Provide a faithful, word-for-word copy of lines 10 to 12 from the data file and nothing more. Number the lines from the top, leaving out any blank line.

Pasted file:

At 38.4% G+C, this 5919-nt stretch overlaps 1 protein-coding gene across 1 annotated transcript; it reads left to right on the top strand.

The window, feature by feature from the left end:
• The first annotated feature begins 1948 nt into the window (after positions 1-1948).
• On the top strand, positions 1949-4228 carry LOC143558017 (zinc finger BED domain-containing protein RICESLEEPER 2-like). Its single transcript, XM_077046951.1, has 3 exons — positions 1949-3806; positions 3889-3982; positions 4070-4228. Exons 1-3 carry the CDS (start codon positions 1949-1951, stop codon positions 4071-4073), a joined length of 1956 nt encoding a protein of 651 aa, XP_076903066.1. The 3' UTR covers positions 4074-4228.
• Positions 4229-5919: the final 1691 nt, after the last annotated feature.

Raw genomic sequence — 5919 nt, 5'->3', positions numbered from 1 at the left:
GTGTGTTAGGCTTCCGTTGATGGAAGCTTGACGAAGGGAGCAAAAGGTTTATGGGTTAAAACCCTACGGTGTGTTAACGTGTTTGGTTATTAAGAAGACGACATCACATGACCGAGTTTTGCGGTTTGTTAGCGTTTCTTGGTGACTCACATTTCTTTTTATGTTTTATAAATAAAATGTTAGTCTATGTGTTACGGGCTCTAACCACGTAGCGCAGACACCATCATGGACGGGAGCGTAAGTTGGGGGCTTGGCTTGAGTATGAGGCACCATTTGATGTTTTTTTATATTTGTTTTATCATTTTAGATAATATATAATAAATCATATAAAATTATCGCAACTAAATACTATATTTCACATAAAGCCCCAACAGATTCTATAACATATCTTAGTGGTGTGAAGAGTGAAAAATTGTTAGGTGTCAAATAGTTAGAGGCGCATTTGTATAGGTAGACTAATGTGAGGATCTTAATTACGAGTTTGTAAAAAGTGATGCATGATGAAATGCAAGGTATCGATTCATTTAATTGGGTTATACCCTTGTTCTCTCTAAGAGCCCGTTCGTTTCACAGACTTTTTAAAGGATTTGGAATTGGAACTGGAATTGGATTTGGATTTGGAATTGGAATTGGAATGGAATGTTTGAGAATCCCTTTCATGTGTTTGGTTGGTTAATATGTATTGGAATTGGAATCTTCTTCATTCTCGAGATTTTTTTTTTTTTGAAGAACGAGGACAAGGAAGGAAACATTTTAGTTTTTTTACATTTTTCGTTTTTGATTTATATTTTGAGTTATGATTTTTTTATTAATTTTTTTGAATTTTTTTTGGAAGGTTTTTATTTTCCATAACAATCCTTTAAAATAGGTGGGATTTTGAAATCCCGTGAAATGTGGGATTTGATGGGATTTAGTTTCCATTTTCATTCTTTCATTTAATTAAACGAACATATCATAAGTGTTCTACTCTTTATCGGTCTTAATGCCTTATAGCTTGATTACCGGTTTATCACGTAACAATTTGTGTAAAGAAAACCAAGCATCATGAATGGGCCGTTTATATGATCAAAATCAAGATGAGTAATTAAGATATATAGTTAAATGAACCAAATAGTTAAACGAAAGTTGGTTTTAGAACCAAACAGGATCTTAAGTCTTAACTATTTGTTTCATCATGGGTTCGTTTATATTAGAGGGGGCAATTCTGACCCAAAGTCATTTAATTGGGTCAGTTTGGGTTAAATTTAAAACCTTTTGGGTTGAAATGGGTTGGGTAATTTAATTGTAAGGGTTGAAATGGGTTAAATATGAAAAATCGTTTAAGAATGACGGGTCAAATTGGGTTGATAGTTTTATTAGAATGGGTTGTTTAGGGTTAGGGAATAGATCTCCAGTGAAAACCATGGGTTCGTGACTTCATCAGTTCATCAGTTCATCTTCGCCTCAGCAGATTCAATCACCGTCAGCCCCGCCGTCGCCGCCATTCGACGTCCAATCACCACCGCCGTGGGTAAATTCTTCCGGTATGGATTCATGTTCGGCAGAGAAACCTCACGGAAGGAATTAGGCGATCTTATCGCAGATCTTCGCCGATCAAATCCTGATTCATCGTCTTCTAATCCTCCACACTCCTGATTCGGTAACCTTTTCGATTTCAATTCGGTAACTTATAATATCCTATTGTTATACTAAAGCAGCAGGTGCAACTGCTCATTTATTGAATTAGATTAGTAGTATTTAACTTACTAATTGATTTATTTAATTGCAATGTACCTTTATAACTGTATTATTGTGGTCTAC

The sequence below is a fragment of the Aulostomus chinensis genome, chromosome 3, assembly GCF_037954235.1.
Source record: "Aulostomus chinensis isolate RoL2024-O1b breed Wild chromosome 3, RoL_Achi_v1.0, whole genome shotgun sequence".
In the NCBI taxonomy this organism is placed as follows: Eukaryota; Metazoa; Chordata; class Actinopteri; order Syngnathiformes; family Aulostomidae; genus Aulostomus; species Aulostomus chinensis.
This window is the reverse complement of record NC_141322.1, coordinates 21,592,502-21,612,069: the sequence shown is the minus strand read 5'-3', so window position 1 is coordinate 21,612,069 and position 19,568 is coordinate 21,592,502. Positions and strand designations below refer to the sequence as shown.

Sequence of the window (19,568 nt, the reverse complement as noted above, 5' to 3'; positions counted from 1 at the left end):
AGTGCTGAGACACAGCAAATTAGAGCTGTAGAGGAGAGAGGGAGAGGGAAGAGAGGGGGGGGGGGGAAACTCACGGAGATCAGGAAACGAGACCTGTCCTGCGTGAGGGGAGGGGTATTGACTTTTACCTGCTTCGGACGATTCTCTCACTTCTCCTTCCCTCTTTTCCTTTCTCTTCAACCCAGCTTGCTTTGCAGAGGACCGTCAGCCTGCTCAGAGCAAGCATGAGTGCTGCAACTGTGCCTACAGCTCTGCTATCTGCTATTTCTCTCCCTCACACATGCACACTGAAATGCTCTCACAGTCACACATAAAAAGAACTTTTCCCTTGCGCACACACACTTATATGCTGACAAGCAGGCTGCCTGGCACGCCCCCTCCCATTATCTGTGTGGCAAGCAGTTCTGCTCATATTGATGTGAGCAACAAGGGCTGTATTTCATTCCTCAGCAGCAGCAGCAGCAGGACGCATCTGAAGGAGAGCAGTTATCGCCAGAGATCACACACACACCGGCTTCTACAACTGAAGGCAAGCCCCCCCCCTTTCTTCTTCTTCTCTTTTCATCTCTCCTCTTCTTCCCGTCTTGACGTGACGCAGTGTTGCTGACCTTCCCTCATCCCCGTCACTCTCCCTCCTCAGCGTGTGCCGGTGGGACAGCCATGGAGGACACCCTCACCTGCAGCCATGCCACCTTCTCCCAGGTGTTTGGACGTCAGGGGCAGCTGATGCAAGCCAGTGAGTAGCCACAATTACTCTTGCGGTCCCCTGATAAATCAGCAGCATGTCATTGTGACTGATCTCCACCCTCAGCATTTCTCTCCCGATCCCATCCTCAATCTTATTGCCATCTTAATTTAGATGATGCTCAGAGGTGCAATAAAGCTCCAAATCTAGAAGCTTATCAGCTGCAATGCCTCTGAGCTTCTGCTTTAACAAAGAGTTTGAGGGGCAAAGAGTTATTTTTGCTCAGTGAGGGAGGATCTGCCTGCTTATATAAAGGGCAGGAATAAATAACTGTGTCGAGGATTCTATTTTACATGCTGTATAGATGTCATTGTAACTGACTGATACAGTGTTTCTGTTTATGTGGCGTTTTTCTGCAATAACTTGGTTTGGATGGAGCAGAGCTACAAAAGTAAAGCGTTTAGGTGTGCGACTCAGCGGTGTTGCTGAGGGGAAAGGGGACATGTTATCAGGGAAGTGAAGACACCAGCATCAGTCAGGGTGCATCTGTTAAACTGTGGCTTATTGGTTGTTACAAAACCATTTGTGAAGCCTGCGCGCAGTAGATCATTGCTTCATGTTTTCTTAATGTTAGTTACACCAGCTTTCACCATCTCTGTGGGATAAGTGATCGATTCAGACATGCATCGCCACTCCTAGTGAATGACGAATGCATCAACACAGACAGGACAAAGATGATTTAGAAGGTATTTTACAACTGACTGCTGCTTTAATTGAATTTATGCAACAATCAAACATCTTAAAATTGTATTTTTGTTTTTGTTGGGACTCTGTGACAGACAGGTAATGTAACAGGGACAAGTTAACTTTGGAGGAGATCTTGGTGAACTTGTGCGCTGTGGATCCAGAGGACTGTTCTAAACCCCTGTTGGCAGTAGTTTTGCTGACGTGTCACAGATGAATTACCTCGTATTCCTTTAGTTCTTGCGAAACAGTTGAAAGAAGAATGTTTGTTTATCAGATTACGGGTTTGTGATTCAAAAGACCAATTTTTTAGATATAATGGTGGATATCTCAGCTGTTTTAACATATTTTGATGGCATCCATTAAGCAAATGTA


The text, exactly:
In the NCBI taxonomy this organism is placed as follows: Eukaryota; Metazoa; Chordata; class Actinopteri; order Syngnathiformes; family Aulostomidae; genus Aulostomus; species Aulostomus chinensis.
This window is the reverse complement of record NC_141322.1, coordinates 21,592,502-21,612,069: the sequence shown is the minus strand read 5'-3', so window position 1 is coordinate 21,612,069 and position 19,568 is coordinate 21,592,502. Positions and strand designations below refer to the sequence as shown.

Sequence of the window (19,568 nt, the reverse complement as noted above, 5' to 3'; positions counted from 1 at the left end):